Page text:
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The Thirsty Sword by Robert Leighton

Part 5 out of 5

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Now it was not without profit that, on that time many months before,
Kenric had watched the fatal duel between Roderic and his brother Alpin,
and he knew Roderic's invariable trick of aiming at his assailant's
head. His successful guarding of the first blow gave him confidence.

Again the two combatants closed as before, tapping and scraping their
blades together; and again they flung back their arms. This time Roderic
was quicker in his onslaught, and he aimed from the right. But Kenric,
instead of attempting to strike, promptly guarded his left and
intercepted the blow as before. Ere Roderic could recover for a new
attack, he felt a sharp cut across his bare neck.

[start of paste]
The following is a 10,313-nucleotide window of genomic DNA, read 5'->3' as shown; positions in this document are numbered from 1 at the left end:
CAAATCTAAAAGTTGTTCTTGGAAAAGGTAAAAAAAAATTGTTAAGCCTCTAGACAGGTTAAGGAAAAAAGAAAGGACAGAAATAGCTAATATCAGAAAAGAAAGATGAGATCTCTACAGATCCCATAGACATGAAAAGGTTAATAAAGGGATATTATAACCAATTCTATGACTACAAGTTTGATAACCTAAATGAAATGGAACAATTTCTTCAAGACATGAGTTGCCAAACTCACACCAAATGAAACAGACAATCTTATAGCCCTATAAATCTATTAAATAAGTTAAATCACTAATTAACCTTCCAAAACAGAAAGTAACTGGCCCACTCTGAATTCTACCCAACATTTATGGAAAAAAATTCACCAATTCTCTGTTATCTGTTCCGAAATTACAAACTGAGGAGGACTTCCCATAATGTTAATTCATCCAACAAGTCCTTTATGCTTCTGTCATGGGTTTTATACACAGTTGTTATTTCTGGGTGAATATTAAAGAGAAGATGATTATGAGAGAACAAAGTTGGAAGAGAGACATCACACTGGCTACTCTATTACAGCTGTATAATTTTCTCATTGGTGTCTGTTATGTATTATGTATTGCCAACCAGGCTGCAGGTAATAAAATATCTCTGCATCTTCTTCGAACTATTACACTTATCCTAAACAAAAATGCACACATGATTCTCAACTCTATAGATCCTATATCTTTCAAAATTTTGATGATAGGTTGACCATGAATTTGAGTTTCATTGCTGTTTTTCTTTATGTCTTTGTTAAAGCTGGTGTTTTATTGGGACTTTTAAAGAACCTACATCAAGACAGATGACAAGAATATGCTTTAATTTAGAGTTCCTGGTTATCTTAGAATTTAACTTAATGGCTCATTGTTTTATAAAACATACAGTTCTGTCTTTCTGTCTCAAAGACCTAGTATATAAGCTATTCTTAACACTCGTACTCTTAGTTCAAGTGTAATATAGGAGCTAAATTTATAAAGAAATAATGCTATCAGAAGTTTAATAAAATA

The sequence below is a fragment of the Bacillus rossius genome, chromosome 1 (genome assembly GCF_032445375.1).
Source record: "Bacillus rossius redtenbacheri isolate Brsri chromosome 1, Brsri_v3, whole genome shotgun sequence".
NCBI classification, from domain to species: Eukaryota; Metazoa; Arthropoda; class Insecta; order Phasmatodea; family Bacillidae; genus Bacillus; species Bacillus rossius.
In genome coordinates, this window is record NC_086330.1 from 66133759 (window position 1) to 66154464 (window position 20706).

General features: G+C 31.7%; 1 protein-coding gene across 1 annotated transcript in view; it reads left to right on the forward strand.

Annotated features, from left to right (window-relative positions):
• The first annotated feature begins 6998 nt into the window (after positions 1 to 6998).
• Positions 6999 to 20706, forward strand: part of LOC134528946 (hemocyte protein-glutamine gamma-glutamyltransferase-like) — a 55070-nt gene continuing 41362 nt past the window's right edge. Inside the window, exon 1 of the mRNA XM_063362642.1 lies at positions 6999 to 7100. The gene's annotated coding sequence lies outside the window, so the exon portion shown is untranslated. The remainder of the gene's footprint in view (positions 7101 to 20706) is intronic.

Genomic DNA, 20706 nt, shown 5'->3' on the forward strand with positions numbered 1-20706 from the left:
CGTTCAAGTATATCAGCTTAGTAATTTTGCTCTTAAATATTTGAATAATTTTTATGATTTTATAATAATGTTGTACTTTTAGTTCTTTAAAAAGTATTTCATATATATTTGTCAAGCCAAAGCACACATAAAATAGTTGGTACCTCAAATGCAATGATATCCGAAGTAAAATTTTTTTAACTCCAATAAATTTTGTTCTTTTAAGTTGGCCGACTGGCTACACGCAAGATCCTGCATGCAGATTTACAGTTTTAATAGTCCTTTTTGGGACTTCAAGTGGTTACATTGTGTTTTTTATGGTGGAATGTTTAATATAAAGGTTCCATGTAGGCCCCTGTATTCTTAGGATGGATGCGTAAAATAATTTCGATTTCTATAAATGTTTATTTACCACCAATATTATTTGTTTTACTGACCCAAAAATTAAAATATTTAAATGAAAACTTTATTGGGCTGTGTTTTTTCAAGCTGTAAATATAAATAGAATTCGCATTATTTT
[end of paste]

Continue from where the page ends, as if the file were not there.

He roared in pain and fury, and sprang upon Kenric with redoubled force.
The swords clashed together with mighty strokes. Roderic, amazed at
Kenric's skilful fighting, grew ever more rash in his attempts to smite
him down and conquer him by superior strength; while Kenric, with steady
watchful eye, marked every movement, coolly guarding each fearful blow,
as though he knew as surely as did his assailant where Roderic intended
to strike.

At last, completely baffled, Roderic paused, drew back, and rested the
point of his long sword upon the hard ground.

"To the death!" said Kenric solemnly, also lowering his weapon.

"Ay, to your death be it," returned Roderic, wiping the blood from his
wounded neck with his bare hand. Then again, breathing deeply, he took
his ground.

Clash, clash went their mighty swords once more as they closed together
in their deadly combat. And now Roderic threw back his weapon with a
great swing, and bent his strong body to bring the blade down with a
final swoop upon Kenric's head. He made a furious spring forward. His
sword flashed in a half-circle, whizzing through the air with frightful
speed. It was a blow that might have felled an ox.

But the ponderous weapon met nothing until, slipping from his blood-wet